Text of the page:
More than 400 attend protest against xenophobia, executive order in the Piazza

Story by Caroline Roffe, Jamie Altman, Rebeccah Glaser, Jackie Cohen, Leah de Leon, Jade Boren and Malvica Sawhney

Sophomore violin performance major Safieh Moshirfatemi shares her story during the rally. Photo by Bonnie Cash

More than 400 students attended a protest against xenophobia and President Donald Trump’s executive order in the Attallah Piazza Wednesday afternoon, after some staged a walkout from their classes at 11:40 a.m.

Students held signs that read, “Being Muslim and American are not mutually exclusive” and “Without immigrants there would be no USA” to stand in solidarity with students affected by Trump’s executive order, which requires U.S. border officials to turn away travelers from seven predominantly Muslim countries for 90 days.

“We wanted something that was symbolic,” said Safieh Moshirfatemi, a sophomore violin performance major and one of the organizers of the event. “Everyone coming from different parts of campus coming together, and then the shock factor (of a walkout).”

More than 400 students and faculty members attended the rally. Photo by Jackie Cohen

During the protest, which lasted about an hour, students shouted several chants, including “Mexico to the Middle East, we demand justice, we demand peace,” “Immigrants are under attack. What do we do? Stand up,  fight back,” and “Refugees are welcome here.”

Several students spoke in front of the crowd, sharing personal stories and leading chants. Ahmad al Bunnia, a junior political science major and Iraqi citizen, read from the Quran and talked about Islam as a religion of compassion.

Carley Waterbury, a senior integrated education studies major, attended the rally to stand in solidarity with Chapman students.

Sophomore film proudction major Safi Nazzal speaks during the protest to show his support. Photo by Bonnie Cash

“As a future teacher, I want to know that I can stand in front of or next to or behind my students in whatever they need me to do and I stand with my brothers and sisters in this time,” Waterbury said. “We need that as a country. We need to stand together and resist together.”

Several professors attended the protest, including Liam O’Mara, a history professor who teaches a class about the Arab world and colonialism. O’Mara encouraged his students to walk out of his class, which was scheduled to end at 11:50, 10 minutes early to attend the protest. O’Mara said that one of the students who spoke at the protest, Safi Nazzal, is in his class.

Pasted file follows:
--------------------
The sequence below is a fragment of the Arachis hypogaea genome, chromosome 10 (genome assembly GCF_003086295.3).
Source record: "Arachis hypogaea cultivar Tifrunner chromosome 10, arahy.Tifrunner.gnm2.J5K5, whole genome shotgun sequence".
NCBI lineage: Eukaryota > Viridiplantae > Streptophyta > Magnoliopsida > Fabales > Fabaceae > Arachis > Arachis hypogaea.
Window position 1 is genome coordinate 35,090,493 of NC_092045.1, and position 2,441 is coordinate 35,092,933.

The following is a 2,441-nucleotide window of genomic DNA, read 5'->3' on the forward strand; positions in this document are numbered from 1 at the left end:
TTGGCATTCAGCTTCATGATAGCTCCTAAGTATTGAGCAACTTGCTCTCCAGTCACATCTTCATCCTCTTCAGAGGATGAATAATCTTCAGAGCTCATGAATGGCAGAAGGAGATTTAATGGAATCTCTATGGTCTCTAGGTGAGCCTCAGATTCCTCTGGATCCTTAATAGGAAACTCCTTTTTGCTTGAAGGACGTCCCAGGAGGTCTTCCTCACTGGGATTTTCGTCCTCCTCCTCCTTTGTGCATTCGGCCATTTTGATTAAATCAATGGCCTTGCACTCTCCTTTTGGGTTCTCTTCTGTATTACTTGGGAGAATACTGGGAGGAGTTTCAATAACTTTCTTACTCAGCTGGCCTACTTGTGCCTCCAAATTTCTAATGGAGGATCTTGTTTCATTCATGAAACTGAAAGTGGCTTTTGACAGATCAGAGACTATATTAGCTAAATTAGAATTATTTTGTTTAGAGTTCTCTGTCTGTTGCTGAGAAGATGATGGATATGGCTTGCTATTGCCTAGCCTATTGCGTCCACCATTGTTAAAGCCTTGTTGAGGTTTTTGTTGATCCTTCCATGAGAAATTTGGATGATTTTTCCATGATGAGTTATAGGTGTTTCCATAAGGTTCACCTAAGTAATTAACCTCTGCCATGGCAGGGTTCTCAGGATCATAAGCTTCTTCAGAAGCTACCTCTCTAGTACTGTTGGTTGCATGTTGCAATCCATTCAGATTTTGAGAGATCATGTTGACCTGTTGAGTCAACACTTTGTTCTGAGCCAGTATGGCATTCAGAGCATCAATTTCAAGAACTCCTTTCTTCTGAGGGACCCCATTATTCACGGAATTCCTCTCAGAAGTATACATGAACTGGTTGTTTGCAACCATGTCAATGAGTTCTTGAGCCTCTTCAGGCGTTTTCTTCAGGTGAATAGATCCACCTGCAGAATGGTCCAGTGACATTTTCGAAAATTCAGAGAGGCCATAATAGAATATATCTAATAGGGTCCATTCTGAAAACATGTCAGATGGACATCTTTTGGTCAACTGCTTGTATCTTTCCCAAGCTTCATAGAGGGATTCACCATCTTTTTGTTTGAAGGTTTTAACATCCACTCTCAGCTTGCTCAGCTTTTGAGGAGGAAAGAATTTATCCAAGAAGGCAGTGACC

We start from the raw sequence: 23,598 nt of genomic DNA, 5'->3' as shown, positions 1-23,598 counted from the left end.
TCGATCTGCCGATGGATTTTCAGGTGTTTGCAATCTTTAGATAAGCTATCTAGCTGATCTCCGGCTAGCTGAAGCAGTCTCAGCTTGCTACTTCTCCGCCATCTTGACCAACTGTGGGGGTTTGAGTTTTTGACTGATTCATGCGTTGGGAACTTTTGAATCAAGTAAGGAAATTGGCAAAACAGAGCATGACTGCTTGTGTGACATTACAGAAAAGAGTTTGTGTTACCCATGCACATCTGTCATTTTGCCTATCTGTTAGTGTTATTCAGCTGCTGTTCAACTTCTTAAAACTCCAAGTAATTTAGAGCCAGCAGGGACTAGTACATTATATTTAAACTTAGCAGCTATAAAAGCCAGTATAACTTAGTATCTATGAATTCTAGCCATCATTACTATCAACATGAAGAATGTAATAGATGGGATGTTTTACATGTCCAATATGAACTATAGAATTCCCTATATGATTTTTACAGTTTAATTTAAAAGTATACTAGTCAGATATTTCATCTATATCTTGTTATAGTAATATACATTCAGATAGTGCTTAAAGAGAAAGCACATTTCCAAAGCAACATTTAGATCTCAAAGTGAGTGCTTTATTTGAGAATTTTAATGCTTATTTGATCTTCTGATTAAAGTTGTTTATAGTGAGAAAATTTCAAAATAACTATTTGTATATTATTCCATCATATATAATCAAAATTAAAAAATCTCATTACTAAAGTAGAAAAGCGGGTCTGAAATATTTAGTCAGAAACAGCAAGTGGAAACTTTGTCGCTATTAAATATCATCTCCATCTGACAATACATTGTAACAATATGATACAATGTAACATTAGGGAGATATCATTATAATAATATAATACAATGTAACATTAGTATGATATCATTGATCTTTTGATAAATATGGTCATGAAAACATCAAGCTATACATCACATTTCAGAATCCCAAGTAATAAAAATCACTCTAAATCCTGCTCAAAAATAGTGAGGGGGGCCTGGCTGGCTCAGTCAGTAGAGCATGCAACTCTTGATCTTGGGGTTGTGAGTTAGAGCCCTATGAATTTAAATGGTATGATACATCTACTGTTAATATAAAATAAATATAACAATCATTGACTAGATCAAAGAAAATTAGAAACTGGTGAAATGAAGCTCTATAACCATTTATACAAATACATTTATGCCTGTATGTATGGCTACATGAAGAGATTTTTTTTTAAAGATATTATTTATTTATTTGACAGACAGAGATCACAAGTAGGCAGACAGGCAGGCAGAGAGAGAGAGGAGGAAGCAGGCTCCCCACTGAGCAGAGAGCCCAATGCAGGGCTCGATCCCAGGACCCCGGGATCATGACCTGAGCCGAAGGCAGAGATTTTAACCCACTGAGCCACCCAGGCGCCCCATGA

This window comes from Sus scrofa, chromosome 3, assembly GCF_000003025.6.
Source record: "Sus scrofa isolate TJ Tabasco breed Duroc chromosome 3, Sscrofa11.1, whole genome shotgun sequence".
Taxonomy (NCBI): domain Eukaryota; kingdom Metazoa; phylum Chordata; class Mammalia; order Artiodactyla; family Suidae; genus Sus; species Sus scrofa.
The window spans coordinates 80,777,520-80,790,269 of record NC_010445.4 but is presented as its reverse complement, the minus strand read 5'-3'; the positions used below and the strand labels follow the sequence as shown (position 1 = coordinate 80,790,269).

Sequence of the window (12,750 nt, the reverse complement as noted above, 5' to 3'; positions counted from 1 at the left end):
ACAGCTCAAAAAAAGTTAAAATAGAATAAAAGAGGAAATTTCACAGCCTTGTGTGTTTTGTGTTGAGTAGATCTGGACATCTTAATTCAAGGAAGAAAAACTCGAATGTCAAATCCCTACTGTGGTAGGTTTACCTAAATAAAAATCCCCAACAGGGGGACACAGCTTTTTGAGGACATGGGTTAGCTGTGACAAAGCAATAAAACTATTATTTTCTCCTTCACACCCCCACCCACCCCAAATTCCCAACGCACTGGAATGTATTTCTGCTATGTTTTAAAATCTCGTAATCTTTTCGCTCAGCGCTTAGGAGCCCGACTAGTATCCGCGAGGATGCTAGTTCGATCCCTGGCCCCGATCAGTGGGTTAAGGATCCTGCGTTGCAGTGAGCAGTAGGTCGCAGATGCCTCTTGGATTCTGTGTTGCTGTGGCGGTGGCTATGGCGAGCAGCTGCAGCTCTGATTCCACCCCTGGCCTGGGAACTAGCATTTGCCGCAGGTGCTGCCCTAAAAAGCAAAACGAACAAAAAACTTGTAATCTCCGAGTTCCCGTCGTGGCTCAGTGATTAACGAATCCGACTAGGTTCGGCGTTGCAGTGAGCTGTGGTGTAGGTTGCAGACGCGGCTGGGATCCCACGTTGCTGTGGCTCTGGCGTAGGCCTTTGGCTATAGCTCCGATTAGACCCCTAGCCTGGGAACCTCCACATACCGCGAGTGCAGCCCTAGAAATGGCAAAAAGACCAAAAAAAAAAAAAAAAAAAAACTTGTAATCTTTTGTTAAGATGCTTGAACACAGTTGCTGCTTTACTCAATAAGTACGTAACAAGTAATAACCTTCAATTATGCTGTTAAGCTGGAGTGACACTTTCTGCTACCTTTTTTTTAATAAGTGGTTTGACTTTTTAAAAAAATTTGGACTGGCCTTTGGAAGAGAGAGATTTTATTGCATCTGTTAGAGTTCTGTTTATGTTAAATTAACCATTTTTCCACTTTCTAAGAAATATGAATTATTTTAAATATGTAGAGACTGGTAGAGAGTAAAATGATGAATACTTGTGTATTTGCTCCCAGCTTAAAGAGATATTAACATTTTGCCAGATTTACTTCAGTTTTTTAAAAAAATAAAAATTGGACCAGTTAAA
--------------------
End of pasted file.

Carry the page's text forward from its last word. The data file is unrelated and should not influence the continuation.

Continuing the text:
“First on the mobilization, I hope this continues and if this can build up, that would be great. Any rights that you aren’t willing to fight for, is a right that you don’t have,” O’Mara said. “If you aren’t willing to defend them then you don’t have them. I don’t actually expect the administration to respond well to it. But the more people get involved, the more other legislators will respond and begin to obstruct things.”

Students showed their support in a rally in the Attallah Piazza against xenophobia. Photo by Bonnie Cash

Matt Luberski, a sophomore undeclared student who voted for Trump, observed the protest on his way to class.

“It was really disruptive,” he said.

Cassidy Scanlon, a senior creative writing major who participated in the rally, believes that if people oppose the executive order, they should have been part of the rally.

“There are a couple reasons why people wouldn’t (come to the protest),” Scanlon said. “You don’t always have to be participating in order to support, but at the same, I don’t know if it’s fear. I don’t know if it’s an unwillingness. I don’t know if it’s (disagreement). It’s hard to tell because silence, in a sense, can be the same as not supporting.”

Audrey Woodsum, a sophomore business administration major, said that the protest was about starting a conversation and convincing people to take action.

Students held signs and chanted to protest xenophobia and President Donald Trump’s executive order. Photo by Jackie Cohen

“I talked to someone who had only heard of the ban three hours ago, because of this (protest),” Woodsum said. “We’re influencing in the way that we’re giving notice to it. We’re letting people in on the issue and giving them a chance to become more educated … The more noise we make, the more educated people are going to be.”